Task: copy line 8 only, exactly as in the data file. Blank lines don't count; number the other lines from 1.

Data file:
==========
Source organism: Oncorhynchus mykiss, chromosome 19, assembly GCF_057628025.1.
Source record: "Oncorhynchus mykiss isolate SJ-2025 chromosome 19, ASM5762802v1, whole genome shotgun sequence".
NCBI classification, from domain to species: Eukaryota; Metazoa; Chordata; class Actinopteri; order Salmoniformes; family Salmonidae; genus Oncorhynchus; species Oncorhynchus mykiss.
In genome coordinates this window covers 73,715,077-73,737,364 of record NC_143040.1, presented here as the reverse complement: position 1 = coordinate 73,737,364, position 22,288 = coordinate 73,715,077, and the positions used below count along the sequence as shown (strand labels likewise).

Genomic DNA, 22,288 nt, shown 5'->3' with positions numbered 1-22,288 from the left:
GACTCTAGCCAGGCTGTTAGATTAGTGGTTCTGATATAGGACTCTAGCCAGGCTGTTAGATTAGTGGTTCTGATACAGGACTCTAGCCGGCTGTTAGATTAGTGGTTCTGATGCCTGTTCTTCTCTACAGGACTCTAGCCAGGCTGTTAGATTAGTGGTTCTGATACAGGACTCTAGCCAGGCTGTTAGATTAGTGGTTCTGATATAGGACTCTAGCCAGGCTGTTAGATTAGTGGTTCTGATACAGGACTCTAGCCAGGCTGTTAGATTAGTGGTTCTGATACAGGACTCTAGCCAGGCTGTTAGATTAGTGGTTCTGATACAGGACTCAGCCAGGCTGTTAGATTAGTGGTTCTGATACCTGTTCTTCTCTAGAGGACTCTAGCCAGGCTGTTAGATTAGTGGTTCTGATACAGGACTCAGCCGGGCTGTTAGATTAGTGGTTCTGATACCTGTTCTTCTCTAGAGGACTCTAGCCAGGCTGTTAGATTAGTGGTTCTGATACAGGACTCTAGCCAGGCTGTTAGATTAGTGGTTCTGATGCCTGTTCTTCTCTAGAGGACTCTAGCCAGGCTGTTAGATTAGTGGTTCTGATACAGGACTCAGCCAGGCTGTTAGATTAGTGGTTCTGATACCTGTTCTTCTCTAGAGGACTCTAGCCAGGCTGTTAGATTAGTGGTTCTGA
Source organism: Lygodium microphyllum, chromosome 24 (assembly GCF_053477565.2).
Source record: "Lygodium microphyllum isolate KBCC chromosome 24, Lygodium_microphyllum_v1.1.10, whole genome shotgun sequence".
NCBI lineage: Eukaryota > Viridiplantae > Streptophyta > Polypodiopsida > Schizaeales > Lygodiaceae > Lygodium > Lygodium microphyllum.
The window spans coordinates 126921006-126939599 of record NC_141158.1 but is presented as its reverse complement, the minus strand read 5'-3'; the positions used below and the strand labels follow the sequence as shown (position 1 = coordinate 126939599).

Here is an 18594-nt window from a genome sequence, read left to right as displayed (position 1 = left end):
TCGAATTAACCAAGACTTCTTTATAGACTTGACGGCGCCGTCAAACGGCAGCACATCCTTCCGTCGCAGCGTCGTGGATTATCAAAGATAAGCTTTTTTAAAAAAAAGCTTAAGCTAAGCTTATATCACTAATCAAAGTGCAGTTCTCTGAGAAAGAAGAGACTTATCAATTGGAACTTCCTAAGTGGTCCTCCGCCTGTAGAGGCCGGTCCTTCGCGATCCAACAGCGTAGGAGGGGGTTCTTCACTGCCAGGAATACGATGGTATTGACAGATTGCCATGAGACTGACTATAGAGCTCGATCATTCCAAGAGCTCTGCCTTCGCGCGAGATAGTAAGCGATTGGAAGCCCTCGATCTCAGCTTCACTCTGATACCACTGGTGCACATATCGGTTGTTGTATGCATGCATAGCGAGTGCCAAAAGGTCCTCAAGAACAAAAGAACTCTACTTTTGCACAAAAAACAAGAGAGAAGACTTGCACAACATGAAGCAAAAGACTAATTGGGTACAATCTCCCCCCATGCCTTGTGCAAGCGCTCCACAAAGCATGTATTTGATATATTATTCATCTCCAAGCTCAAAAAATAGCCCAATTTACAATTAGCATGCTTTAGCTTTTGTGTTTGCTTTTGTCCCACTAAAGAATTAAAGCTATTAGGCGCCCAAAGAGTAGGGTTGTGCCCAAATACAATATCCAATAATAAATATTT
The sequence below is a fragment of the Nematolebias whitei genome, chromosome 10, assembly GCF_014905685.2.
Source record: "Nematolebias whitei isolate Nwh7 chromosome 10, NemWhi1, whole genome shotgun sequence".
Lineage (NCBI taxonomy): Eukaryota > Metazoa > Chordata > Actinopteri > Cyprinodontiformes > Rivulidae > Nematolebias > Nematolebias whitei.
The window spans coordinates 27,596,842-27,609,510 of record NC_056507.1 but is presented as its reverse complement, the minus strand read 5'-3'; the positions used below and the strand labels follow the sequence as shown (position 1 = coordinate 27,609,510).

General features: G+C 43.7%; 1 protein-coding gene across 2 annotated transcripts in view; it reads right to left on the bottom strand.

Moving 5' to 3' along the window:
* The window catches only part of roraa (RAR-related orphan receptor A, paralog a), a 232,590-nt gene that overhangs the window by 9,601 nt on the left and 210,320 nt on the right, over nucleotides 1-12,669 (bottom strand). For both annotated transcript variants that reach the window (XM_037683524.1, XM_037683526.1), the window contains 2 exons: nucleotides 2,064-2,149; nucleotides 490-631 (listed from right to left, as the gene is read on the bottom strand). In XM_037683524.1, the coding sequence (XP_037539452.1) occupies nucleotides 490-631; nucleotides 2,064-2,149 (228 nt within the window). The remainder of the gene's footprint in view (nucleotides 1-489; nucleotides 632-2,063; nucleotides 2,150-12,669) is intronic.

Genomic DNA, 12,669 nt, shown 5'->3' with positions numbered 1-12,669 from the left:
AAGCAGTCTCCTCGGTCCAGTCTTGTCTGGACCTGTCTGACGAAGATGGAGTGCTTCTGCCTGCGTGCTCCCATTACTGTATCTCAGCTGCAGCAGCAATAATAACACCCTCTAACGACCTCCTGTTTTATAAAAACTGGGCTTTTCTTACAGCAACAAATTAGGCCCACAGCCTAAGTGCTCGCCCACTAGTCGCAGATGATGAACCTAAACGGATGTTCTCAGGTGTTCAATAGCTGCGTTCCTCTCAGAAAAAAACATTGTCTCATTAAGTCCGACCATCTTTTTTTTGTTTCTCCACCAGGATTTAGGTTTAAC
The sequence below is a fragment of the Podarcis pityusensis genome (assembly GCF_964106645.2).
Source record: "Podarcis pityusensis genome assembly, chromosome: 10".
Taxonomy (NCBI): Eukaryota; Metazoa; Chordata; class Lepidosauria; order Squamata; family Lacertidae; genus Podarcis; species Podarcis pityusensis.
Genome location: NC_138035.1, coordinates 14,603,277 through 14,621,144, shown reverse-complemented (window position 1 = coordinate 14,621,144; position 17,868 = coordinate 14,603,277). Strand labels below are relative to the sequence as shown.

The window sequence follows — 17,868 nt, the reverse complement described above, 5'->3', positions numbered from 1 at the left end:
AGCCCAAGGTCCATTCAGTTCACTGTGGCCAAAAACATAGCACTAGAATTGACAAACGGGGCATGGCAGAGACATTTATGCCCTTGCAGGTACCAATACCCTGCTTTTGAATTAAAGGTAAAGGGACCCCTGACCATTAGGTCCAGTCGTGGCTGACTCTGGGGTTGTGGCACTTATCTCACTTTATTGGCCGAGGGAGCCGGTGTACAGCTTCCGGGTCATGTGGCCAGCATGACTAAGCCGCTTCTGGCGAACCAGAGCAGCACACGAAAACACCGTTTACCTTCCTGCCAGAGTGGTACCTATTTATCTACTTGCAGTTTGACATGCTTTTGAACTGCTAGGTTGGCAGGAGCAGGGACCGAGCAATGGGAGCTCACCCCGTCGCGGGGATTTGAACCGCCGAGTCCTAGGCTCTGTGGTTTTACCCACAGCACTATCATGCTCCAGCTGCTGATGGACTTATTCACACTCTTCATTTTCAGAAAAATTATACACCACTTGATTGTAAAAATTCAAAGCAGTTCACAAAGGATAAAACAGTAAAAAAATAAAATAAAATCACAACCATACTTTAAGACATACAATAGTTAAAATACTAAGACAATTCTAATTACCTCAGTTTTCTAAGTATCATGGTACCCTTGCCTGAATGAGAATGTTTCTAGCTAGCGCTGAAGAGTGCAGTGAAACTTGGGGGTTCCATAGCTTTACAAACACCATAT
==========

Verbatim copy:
Source record: "Lygodium microphyllum isolate KBCC chromosome 24, Lygodium_microphyllum_v1.1.10, whole genome shotgun sequence".